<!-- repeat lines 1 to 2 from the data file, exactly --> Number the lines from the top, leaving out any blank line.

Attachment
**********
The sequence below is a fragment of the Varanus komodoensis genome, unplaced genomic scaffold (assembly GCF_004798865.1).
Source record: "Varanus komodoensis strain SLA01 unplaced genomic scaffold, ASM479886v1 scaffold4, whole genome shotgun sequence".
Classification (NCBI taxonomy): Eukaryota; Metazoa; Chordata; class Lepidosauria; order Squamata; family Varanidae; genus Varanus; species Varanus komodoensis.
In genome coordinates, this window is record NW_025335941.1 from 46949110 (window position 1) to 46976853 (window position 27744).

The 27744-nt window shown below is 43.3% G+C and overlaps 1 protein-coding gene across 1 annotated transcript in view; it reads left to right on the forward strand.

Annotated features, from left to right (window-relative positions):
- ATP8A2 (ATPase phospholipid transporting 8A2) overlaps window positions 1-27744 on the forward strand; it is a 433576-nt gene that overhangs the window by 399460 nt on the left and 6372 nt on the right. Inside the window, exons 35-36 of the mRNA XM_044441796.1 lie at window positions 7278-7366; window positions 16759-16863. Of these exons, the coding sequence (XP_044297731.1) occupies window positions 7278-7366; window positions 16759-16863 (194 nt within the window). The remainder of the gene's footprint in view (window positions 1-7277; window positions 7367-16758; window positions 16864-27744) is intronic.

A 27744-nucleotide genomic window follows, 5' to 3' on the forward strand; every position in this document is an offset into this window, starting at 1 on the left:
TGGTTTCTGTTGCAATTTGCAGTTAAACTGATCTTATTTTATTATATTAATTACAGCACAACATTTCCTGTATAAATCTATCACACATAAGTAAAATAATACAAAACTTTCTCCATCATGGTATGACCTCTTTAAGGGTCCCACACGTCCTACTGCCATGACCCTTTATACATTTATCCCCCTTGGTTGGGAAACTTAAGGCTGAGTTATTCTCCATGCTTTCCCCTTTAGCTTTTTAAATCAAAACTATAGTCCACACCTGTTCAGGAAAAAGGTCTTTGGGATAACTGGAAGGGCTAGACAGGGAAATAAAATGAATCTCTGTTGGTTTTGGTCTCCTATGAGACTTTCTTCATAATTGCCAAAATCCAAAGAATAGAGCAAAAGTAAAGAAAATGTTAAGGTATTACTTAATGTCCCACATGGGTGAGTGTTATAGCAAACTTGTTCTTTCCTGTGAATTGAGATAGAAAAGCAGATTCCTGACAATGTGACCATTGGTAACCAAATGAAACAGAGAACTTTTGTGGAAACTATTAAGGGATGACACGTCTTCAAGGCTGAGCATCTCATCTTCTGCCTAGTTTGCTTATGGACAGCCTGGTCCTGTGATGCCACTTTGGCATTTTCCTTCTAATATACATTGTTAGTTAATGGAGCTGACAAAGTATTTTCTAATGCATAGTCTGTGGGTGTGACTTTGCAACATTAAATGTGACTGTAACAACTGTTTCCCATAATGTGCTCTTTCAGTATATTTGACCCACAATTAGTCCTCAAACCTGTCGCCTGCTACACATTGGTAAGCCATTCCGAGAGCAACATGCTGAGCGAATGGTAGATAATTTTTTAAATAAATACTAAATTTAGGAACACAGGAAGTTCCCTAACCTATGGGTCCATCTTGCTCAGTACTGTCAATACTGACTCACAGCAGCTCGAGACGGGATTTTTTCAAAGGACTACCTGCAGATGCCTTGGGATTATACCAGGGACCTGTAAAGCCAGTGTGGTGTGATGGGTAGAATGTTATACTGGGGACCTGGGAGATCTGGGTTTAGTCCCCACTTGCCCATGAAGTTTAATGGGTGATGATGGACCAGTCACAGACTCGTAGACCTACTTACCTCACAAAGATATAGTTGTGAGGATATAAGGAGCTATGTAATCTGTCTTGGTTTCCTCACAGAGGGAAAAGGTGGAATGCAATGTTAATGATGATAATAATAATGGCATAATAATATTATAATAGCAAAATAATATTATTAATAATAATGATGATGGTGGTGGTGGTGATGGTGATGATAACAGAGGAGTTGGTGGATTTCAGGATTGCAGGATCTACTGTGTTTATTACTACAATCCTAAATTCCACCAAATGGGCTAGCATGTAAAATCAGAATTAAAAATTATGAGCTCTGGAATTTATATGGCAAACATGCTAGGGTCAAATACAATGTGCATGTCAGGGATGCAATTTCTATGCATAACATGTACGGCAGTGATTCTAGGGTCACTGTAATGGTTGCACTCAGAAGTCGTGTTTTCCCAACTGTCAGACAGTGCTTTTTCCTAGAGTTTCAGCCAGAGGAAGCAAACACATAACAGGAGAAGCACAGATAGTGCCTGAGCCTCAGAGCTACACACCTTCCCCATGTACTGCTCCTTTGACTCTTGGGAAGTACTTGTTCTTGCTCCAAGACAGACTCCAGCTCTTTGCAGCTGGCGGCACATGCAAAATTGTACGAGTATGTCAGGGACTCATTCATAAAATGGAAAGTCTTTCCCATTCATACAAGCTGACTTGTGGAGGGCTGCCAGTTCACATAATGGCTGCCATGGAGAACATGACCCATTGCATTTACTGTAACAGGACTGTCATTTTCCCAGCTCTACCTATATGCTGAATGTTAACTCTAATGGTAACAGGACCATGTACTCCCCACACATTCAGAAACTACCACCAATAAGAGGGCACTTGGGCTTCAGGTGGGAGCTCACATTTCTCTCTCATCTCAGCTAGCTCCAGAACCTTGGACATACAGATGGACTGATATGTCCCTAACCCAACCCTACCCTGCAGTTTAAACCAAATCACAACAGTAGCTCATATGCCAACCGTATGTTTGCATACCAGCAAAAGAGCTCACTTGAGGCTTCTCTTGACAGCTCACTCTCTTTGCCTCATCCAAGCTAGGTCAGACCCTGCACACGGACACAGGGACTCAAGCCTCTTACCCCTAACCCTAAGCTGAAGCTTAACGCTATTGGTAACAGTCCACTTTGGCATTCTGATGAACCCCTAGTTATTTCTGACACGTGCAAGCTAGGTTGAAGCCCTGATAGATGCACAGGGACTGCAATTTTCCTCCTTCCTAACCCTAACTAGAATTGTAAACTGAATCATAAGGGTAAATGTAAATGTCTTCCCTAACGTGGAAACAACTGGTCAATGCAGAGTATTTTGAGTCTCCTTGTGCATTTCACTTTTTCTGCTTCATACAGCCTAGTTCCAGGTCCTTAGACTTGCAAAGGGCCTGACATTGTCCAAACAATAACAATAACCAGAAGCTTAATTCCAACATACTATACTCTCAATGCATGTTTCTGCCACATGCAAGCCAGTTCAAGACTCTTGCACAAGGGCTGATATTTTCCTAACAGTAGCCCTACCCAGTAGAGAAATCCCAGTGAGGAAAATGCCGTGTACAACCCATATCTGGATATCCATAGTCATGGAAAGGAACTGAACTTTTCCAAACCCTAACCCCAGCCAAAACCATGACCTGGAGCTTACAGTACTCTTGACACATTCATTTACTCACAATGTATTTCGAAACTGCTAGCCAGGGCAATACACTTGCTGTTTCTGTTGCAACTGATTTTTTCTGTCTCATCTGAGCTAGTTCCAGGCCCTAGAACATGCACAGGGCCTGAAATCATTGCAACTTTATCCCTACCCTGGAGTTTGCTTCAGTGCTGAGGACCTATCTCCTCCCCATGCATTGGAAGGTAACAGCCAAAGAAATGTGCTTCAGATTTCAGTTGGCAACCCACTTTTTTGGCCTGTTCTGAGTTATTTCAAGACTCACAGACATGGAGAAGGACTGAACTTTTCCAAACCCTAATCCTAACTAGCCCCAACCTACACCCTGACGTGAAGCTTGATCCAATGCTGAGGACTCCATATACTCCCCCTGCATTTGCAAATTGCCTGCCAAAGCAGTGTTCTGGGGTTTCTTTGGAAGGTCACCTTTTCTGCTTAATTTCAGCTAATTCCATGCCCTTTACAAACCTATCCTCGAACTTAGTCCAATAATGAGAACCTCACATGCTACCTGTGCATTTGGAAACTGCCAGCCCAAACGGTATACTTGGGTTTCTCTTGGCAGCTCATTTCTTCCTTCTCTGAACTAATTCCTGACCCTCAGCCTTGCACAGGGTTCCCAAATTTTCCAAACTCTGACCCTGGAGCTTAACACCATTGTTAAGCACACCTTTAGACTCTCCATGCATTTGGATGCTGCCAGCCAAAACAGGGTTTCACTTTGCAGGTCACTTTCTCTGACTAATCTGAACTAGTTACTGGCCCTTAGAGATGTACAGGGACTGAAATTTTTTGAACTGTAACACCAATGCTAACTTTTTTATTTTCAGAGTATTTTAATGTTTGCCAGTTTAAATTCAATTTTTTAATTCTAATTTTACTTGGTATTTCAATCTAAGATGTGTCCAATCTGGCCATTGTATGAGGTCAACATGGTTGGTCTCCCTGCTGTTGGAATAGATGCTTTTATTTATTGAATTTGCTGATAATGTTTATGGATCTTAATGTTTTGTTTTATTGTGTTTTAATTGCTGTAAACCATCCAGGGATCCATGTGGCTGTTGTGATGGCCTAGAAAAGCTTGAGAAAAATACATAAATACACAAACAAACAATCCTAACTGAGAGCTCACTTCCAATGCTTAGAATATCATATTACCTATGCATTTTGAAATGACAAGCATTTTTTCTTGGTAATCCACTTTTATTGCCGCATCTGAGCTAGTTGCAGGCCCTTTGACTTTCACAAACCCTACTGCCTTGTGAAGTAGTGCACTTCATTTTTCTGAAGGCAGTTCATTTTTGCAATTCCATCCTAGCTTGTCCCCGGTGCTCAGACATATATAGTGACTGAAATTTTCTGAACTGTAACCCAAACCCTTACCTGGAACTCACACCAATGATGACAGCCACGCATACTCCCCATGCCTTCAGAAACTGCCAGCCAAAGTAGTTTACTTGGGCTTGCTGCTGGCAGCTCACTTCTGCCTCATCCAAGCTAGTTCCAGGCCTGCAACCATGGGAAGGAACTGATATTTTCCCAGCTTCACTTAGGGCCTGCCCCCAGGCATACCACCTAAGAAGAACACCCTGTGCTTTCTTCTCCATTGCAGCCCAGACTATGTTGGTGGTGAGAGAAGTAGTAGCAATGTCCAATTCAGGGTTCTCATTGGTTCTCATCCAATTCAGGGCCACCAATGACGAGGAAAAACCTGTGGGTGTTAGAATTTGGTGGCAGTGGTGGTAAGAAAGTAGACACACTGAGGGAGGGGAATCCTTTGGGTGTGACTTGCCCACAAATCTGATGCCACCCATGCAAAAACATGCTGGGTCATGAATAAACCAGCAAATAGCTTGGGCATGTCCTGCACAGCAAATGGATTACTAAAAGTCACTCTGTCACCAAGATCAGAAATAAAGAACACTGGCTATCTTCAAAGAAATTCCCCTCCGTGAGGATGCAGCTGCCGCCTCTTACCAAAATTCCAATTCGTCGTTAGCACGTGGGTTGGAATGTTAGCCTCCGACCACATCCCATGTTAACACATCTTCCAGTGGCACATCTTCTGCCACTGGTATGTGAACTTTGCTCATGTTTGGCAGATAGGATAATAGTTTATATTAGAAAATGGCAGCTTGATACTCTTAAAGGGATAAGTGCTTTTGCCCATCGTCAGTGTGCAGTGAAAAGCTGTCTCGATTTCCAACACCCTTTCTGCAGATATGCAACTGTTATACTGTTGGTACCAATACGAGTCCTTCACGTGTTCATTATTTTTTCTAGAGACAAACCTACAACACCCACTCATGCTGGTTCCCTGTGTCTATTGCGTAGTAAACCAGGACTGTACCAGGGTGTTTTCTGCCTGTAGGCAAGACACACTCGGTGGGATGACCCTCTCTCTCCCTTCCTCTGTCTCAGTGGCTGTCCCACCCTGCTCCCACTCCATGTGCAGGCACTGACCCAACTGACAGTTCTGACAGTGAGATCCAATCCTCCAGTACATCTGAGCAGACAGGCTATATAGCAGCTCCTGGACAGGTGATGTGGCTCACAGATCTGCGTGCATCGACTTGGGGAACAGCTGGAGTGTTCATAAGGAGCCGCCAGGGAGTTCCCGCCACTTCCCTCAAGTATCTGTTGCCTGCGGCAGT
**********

The sequence below is a fragment of the Varanus komodoensis genome, unplaced genomic scaffold (assembly GCF_004798865.1).
Source record: "Varanus komodoensis strain SLA01 unplaced genomic scaffold, ASM479886v1 scaffold4, whole genome shotgun sequence".